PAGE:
On July 4th, at around 5 pm, I loaded the boys into the car, against all best judgement, headed towards the community park where half the town had been and the rest of the town was heading towards. We were determined to be there for the long haul. The final prize? The July 4th fireworks.
And it was definitely worth the wait.
If you know me, you know I am not blindly in love with this country. Oh hell no. Glenn Beck and Sarah Palin come with the US of A. ’nuff said. But on some days, at the risk of being pegged as a traitor to my Motherland (and this bittersweet part may be hard to understand unless you are an immigrant yourself), lampooned for wanting to be somebody I am not, i.e. “The American” (and this dilemma may be difficult to appreciate unless you are a foreigner struggling with watching yourself becoming American, sometimes against your own protest and possibly against your own best judgement), maligned for turning my back against my own people (a la Miss Saigon who harbors the dream of “Coming to America”), or ridiculed for having drunk the Kool-Aid and embraced the American Dream (and not the kind in which I become filthy rich but the kind in which I bellow out “We Are the World” like the baddest idealistic that I am), I love this country with all my heart.
This is something hard for me to admit and even harder to explain to folks back home. I am after all here in the US by myself. Admitting I am “Proud to be American” sometimes feels like a betrayal. I feel guilty. Embarrassed even. Am I becoming “uppity”, thinking I am better than they, whoever they are? On the other hand, I am prepared to slap a bitch if anybody attacks me thus since such criticism belies the assumption that being American is somehow better, more desirable, than being whatever. So you are the one with issues, not me. Take that, Booyah!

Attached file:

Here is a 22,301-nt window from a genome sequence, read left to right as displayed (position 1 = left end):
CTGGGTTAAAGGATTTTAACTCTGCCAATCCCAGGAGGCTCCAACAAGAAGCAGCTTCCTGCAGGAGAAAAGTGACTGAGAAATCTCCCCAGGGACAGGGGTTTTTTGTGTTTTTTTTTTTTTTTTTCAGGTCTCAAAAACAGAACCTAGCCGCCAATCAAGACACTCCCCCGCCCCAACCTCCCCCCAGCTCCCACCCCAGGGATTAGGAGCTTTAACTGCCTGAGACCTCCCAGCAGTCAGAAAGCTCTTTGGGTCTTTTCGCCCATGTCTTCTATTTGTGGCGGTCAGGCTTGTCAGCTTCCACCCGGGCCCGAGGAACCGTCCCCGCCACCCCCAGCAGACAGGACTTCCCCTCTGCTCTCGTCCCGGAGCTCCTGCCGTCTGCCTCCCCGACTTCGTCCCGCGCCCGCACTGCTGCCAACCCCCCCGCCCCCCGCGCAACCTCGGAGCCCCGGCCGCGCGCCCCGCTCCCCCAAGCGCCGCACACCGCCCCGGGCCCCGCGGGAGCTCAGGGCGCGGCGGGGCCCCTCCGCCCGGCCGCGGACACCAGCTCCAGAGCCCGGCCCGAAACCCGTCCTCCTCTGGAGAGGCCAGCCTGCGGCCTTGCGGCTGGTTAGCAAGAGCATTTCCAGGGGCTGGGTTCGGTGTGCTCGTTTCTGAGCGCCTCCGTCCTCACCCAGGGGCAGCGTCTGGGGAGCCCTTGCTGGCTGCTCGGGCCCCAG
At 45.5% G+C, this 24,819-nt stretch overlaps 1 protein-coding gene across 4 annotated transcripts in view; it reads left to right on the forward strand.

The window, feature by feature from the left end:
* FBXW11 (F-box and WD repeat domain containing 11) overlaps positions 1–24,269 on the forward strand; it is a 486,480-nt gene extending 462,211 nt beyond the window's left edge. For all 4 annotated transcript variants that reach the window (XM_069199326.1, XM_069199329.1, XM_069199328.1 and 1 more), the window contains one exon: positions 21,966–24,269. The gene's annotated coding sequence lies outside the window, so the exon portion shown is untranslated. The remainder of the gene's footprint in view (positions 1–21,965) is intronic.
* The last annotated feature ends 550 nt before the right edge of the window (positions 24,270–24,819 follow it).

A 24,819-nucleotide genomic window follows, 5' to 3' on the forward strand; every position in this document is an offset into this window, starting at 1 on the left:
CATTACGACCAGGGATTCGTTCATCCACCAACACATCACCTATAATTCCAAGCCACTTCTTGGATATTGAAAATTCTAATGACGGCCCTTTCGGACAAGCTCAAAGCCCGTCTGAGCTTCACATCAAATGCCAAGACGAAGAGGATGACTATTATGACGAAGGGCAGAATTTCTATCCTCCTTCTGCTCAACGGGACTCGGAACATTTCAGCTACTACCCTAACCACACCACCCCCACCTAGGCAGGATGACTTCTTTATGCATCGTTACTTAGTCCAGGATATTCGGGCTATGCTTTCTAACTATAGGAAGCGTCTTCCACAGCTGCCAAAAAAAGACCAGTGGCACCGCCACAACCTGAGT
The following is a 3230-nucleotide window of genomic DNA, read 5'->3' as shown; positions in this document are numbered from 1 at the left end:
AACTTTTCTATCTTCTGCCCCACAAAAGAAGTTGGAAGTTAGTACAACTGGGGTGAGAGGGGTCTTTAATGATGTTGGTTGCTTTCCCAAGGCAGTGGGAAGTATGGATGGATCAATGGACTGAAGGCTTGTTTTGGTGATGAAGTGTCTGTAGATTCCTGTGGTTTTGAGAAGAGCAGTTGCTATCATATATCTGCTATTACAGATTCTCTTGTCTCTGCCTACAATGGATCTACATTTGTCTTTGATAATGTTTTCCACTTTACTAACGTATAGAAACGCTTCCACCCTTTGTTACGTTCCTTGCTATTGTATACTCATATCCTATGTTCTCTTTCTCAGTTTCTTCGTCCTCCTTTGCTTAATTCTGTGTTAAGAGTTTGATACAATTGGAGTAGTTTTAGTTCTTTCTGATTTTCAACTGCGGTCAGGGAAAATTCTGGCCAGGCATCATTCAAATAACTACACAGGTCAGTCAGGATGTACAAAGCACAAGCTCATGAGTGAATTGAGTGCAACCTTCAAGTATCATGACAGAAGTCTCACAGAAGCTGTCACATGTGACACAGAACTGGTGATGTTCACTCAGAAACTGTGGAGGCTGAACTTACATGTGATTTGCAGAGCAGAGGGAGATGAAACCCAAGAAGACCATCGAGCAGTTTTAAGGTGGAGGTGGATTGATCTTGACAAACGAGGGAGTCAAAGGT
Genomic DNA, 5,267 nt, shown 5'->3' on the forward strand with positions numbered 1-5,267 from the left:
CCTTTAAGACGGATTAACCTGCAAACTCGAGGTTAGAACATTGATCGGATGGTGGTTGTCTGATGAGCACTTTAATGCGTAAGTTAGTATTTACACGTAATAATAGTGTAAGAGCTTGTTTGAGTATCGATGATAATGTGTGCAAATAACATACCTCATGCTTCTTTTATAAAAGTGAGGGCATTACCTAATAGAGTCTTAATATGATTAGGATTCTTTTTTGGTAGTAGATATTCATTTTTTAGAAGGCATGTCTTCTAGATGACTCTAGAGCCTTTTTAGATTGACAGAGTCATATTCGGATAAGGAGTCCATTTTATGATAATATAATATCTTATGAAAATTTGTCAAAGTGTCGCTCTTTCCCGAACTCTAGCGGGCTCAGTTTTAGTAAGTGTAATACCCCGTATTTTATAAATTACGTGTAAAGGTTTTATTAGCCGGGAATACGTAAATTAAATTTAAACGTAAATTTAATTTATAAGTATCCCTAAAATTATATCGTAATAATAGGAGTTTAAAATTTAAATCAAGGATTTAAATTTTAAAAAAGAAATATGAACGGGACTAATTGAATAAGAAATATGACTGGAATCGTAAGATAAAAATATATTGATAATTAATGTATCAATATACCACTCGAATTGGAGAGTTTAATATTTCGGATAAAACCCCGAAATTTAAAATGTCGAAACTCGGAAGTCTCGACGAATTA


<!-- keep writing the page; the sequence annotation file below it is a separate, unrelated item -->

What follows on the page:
“American” is after all a social construct. Many current political, social and economical debates (and really, they all come down to who gets what) are even possible exactly because what and who is American is always up for definition and re-definition. And THAT, IMHO, is what makes this country different. Great. Lovable. Even though on some days you really do not want to have anything to do with it.
I love the IDEA of this country. I love the IDEAL of it that many so-called “real” Americans fortunately still believe in and insist on.
Not like the brazen giant of Greek fame,
With conquering limbs astride from land to land;
Here at our sea-washed, sunset gates shall stand
A mighty woman with a torch, whose flame
Is the imprisoned lightning, and her name
Mother of Exiles. From her beacon-hand
Glows world-wide welcome; her mild eyes command
The air-bridged harbor that twin cities frame.
“Keep, ancient lands, your storied pomp!” cries she
‘ With silent lips. “Give me your tired, your poor,
Your huddled masses yearning to breathe free,
The wretched refuse of your teeming shore.
Send these, the homeless, tempest-tossed to me,
I lift my lamp beside the golden door!”
The ideal is worth the wait.
p.s. I am also in love with my Blackberry with which these photos were taken, except the last one which came from my husband’s newer and better Blackberry. Bastard.